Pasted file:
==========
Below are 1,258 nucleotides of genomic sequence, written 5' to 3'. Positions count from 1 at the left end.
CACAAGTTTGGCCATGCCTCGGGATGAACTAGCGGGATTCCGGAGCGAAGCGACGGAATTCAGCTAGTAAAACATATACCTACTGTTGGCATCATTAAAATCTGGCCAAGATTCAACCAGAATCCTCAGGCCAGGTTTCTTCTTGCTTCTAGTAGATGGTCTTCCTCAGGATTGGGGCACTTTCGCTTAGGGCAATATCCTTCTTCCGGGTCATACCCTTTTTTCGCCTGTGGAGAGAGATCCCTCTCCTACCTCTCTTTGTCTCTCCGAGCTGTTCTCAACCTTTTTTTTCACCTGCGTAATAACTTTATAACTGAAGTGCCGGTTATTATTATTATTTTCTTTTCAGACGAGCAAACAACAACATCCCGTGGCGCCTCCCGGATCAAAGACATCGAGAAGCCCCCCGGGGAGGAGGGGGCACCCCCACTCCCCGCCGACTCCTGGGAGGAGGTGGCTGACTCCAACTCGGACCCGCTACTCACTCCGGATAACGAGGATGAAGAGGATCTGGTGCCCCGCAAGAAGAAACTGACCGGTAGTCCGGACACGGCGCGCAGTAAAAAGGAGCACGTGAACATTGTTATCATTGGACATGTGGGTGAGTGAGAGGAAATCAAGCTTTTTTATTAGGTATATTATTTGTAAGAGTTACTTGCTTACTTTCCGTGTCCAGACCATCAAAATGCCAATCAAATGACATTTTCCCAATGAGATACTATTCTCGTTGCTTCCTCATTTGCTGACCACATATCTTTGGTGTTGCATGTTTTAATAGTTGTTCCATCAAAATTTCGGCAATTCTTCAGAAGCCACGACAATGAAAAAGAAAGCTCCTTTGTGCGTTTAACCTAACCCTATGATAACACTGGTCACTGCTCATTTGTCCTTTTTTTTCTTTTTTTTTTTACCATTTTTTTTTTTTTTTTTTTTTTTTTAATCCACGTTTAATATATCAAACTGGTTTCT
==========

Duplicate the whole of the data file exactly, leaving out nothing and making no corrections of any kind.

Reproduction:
Below are 1,258 nucleotides of genomic sequence, written 5' to 3'. Positions count from 1 at the left end.
CACAAGTTTGGCCATGCCTCGGGATGAACTAGCGGGATTCCGGAGCGAAGCGACGGAATTCAGCTAGTAAAACATATACCTACTGTTGGCATCATTAAAATCTGGCCAAGATTCAACCAGAATCCTCAGGCCAGGTTTCTTCTTGCTTCTAGTAGATGGTCTTCCTCAGGATTGGGGCACTTTCGCTTAGGGCAATATCCTTCTTCCGGGTCATACCCTTTTTTCGCCTGTGGAGAGAGATCCCTCTCCTACCTCTCTTTGTCTCTCCGAGCTGTTCTCAACCTTTTTTTTCACCTGCGTAATAACTTTATAACTGAAGTGCCGGTTATTATTATTATTTTCTTTTCAGACGAGCAAACAACAACATCCCGTGGCGCCTCCCGGATCAAAGACATCGAGAAGCCCCCCGGGGAGGAGGGGGCACCCCCACTCCCCGCCGACTCCTGGGAGGAGGTGGCTGACTCCAACTCGGACCCGCTACTCACTCCGGATAACGAGGATGAAGAGGATCTGGTGCCCCGCAAGAAGAAACTGACCGGTAGTCCGGACACGGCGCGCAGTAAAAAGGAGCACGTGAACATTGTTATCATTGGACATGTGGGTGAGTGAGAGGAAATCAAGCTTTTTTATTAGGTATATTATTTGTAAGAGTTACTTGCTTACTTTCCGTGTCCAGACCATCAAAATGCCAATCAAATGACATTTTCCCAATGAGATACTATTCTCGTTGCTTCCTCATTTGCTGACCACATATCTTTGGTGTTGCATGTTTTAATAGTTGTTCCATCAAAATTTCGGCAATTCTTCAGAAGCCACGACAATGAAAAAGAAAGCTCCTTTGTGCGTTTAACCTAACCCTATGATAACACTGGTCACTGCTCATTTGTCCTTTTTTTTCTTTTTTTTTTTACCATTTTTTTTTTTTTTTTTTTTTTTTTAATCCACGTTTAATATATCAAACTGGTTTCT